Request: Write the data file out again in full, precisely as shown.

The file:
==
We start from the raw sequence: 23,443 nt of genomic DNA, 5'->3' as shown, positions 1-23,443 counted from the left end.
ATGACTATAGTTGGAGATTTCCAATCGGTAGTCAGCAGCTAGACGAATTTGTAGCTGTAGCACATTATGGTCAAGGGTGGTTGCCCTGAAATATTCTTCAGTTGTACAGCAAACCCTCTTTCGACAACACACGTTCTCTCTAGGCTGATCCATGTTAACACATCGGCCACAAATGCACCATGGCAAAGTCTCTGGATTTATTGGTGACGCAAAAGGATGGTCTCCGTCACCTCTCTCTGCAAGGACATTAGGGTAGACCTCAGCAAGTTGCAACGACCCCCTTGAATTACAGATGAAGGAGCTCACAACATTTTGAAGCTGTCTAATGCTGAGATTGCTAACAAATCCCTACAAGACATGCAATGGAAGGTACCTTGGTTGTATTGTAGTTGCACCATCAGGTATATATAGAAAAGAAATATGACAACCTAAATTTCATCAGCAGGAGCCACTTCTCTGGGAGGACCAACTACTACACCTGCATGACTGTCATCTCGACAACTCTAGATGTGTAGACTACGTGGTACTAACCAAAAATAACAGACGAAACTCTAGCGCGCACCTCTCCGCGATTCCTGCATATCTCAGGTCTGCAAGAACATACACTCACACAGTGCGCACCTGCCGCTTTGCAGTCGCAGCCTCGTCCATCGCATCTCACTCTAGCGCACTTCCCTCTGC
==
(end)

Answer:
We start from the raw sequence: 23,443 nt of genomic DNA, 5'->3' as shown, positions 1-23,443 counted from the left end.
ATGACTATAGTTGGAGATTTCCAATCGGTAGTCAGCAGCTAGACGAATTTGTAGCTGTAGCACATTATGGTCAAGGGTGGTTGCCCTGAAATATTCTTCAGTTGTACAGCAAACCCTCTTTCGACAACACACGTTCTCTCTAGGCTGATCCATGTTAACACATCGGCCACAAATGCACCATGGCAAAGTCTCTGGATTTATTGGTGACGCAAAAGGATGGTCTCCGTCACCTCTCTCTGCAAGGACATTAGGGTAGACCTCAGCAAGTTGCAACGACCCCCTTGAATTACAGATGAAGGAGCTCACAACATTTTGAAGCTGTCTAATGCTGAGATTGCTAACAAATCCCTACAAGACATGCAATGGAAGGTACCTTGGTTGTATTGTAGTTGCACCATCAGGTATATATAGAAAAGAAATATGACAACCTAAATTTCATCAGCAGGAGCCACTTCTCTGGGAGGACCAACTACTACACCTGCATGACTGTCATCTCGACAACTCTAGATGTGTAGACTACGTGGTACTAACCAAAAATAACAGACGAAACTCTAGCGCGCACCTCTCCGCGATTCCTGCATATCTCAGGTCTGCAAGAACATACACTCACACAGTGCGCACCTGCCGCTTTGCAGTCGCAGCCTCGTCCATCGCATCTCACTCTAGCGCACTTCCCTCTGC